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Broadcast automation incorporates the use of broadcast programming technology to automate broadcasting operations. Used either at a broadcast network, radio station or a television station, it can run a facility in the absence of a human operator. They can also run in a "live assist" mode when there are on-air personnel present at the master control, television studio or control room.
Originally, in the USA, many (if not most) broadcast licensing authorities required a licensed board operator to run every station at all times, meaning that every DJ had to pass an exam to obtain a license to be on-air, if their duties also required them to ensure proper operation of the transmitter. This was often the case on overnight and weekend shifts when there was no broadcast engineer present, and all of the time for small stations with only a contract engineer on call.
In the U.S., it was also necessary to have an operator on duty at all times in case the Emergency Broadcast System (EBS) was used, as this had to be triggered manually. While there has not been a requirement to relay any other warnings, any mandatory messages from the U.S. president would have had to first be authenticated with a code word sealed in a pink envelope sent annually to stations by the Federal Communications Commission (FCC).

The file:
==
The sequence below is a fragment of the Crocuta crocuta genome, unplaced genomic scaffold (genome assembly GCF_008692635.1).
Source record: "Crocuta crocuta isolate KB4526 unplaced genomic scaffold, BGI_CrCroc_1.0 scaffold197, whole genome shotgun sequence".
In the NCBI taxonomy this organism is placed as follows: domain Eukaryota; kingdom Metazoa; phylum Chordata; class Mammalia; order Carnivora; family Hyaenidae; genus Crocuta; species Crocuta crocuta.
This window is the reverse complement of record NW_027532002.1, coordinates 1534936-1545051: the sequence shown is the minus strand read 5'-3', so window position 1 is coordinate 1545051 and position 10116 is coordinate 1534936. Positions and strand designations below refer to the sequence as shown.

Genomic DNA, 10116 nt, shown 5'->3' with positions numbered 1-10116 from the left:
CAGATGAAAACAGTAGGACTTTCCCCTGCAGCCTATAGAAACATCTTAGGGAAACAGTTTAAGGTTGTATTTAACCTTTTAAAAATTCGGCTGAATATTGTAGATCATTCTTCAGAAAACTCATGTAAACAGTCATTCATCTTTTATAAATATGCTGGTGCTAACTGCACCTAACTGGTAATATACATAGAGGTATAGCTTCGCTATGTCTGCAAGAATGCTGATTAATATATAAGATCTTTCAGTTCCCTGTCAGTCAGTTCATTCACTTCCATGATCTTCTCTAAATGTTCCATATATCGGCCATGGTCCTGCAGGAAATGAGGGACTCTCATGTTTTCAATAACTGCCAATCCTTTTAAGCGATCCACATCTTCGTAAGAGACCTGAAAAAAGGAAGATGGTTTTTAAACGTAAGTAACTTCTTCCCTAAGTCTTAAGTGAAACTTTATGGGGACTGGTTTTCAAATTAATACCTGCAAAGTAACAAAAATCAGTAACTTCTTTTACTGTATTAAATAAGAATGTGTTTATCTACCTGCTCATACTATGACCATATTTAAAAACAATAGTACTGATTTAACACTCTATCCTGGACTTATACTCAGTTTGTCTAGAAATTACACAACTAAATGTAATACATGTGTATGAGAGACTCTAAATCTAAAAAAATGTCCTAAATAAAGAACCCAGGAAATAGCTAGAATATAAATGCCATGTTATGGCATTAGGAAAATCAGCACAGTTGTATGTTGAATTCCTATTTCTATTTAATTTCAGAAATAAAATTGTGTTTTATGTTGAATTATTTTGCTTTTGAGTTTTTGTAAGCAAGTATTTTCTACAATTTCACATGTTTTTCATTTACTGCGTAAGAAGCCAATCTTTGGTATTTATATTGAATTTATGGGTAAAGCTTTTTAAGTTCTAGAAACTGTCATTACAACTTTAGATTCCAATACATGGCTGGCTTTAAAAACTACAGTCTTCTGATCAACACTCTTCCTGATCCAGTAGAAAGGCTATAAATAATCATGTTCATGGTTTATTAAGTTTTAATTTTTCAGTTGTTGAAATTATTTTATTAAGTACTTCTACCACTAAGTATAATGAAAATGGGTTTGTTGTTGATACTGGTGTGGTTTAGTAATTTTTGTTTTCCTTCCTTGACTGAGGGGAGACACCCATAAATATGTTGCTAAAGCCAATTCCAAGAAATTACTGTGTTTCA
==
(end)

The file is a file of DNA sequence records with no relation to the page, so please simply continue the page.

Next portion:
Gradually, the quality and reliability of electronic equipment improved, regulations were relaxed, and no operator had to be present (or even available) while a station was operating. In the U.S., this came about when the EAS replaced the EBS, starting the movement toward automation to assist, and sometimes take the place of, the live disc jockeys (DJs) and radio personalities.
Early analog systems